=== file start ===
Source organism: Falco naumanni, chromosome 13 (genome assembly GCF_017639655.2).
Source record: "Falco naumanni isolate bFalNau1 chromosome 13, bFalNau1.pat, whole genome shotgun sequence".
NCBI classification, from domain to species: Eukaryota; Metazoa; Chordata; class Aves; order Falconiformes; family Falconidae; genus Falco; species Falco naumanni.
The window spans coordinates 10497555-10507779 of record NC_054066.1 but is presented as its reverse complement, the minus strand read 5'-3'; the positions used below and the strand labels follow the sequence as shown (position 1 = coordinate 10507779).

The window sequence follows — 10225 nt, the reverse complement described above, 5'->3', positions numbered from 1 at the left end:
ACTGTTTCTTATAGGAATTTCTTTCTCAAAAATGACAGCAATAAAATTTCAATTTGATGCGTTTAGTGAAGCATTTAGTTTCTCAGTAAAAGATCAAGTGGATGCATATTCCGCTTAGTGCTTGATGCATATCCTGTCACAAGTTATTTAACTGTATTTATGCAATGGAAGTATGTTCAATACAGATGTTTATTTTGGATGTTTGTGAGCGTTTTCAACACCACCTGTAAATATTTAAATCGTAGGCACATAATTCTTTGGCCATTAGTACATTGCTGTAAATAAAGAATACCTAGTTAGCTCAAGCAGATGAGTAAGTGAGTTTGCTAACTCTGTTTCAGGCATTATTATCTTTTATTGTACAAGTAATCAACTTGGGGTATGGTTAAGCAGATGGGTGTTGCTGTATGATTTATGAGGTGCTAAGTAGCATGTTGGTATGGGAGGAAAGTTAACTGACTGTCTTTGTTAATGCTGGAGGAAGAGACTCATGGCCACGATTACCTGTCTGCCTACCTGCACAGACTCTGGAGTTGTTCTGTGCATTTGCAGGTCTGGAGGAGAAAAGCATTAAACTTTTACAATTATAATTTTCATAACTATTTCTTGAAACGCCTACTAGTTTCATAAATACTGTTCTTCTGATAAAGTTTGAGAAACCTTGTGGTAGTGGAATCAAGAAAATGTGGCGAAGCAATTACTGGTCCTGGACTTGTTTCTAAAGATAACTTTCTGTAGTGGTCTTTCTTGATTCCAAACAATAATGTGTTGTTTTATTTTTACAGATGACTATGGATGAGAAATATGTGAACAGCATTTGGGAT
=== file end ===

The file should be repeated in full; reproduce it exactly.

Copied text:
Source organism: Falco naumanni, chromosome 13 (genome assembly GCF_017639655.2).
Source record: "Falco naumanni isolate bFalNau1 chromosome 13, bFalNau1.pat, whole genome shotgun sequence".
NCBI classification, from domain to species: Eukaryota; Metazoa; Chordata; class Aves; order Falconiformes; family Falconidae; genus Falco; species Falco naumanni.
The window spans coordinates 10497555-10507779 of record NC_054066.1 but is presented as its reverse complement, the minus strand read 5'-3'; the positions used below and the strand labels follow the sequence as shown (position 1 = coordinate 10507779).

The window sequence follows — 10225 nt, the reverse complement described above, 5'->3', positions numbered from 1 at the left end:
ACTGTTTCTTATAGGAATTTCTTTCTCAAAAATGACAGCAATAAAATTTCAATTTGATGCGTTTAGTGAAGCATTTAGTTTCTCAGTAAAAGATCAAGTGGATGCATATTCCGCTTAGTGCTTGATGCATATCCTGTCACAAGTTATTTAACTGTATTTATGCAATGGAAGTATGTTCAATACAGATGTTTATTTTGGATGTTTGTGAGCGTTTTCAACACCACCTGTAAATATTTAAATCGTAGGCACATAATTCTTTGGCCATTAGTACATTGCTGTAAATAAAGAATACCTAGTTAGCTCAAGCAGATGAGTAAGTGAGTTTGCTAACTCTGTTTCAGGCATTATTATCTTTTATTGTACAAGTAATCAACTTGGGGTATGGTTAAGCAGATGGGTGTTGCTGTATGATTTATGAGGTGCTAAGTAGCATGTTGGTATGGGAGGAAAGTTAACTGACTGTCTTTGTTAATGCTGGAGGAAGAGACTCATGGCCACGATTACCTGTCTGCCTACCTGCACAGACTCTGGAGTTGTTCTGTGCATTTGCAGGTCTGGAGGAGAAAAGCATTAAACTTTTACAATTATAATTTTCATAACTATTTCTTGAAACGCCTACTAGTTTCATAAATACTGTTCTTCTGATAAAGTTTGAGAAACCTTGTGGTAGTGGAATCAAGAAAATGTGGCGAAGCAATTACTGGTCCTGGACTTGTTTCTAAAGATAACTTTCTGTAGTGGTCTTTCTTGATTCCAAACAATAATGTGTTGTTTTATTTTTACAGATGACTATGGATGAGAAATATGTGAACAGCATTTGGGAT